The Mercer Museum

mercerA visionary’s concrete castle contains a generous slice of pre-industrial life.

by Chuck Bender
pages 49-52

Walking through the entrance of the Mercer Museum isn’t quite what one would expect from one of the United States’ most complete collections of 18th- and 19th-century tools. “Contemporary Spartan” seems a more fitting description, due to all the glass, polished stone and open space. Once you move through the entry and into the castle that is the museum, that all changes.

Henry Chapman Mercer was born in 1856. It was an extraordinary time and Mercer was an extraordinary man. The Victorian era was in full swing when Mercer was born, and as he grew up he saw the massive changes the Industrial Revolution brought to every aspect of life.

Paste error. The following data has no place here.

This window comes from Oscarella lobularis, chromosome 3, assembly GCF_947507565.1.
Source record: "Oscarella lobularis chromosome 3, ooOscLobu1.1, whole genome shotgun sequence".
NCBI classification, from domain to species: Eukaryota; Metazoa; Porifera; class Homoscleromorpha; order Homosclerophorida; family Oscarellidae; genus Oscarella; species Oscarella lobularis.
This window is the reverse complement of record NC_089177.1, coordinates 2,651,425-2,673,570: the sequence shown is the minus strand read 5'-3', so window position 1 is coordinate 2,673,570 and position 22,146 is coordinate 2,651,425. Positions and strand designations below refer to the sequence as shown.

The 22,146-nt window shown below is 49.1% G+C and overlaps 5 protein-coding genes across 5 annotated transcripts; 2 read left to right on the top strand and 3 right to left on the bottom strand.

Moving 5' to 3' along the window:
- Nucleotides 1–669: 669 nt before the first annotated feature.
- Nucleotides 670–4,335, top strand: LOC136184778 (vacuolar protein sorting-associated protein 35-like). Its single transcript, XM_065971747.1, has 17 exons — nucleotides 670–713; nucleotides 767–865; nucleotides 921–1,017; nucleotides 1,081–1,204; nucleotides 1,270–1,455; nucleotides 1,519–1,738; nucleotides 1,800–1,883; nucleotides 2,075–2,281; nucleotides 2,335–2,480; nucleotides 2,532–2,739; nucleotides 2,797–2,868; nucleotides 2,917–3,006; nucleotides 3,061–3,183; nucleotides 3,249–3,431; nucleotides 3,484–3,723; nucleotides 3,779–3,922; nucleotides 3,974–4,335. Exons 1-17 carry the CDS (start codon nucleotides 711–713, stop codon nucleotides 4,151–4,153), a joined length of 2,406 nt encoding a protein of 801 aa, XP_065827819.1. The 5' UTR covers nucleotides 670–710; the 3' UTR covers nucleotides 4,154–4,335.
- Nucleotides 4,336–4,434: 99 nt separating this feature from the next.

Just as a visitor moving from the entry into the museum is struck by the stark contrast, Mercer’s life and philosophy reflect a similar change. As a youth he traveled frequently with his mother and his aunt throughout southern Italy and the Middle East, but it wasn’t until after he graduated from Harvard and the University of Pennsylvania that he developed a true appreciation for those cultures.

Article: Discover another unique Pennsylvania collection at the Wharton Esherick Museum.
Web Site: Learn more about the Mercer Museum by visiting its web site.
To Buy: Be like Henry Mercer and preserve the tools from our past; pick up “Buying and Restoring Hand Tools with Ron Herman.”
Web site: Find out how Laura Swain came to reside at Fonthill, Henry Mercer’s castle-like home.

From February 2014, issue #209

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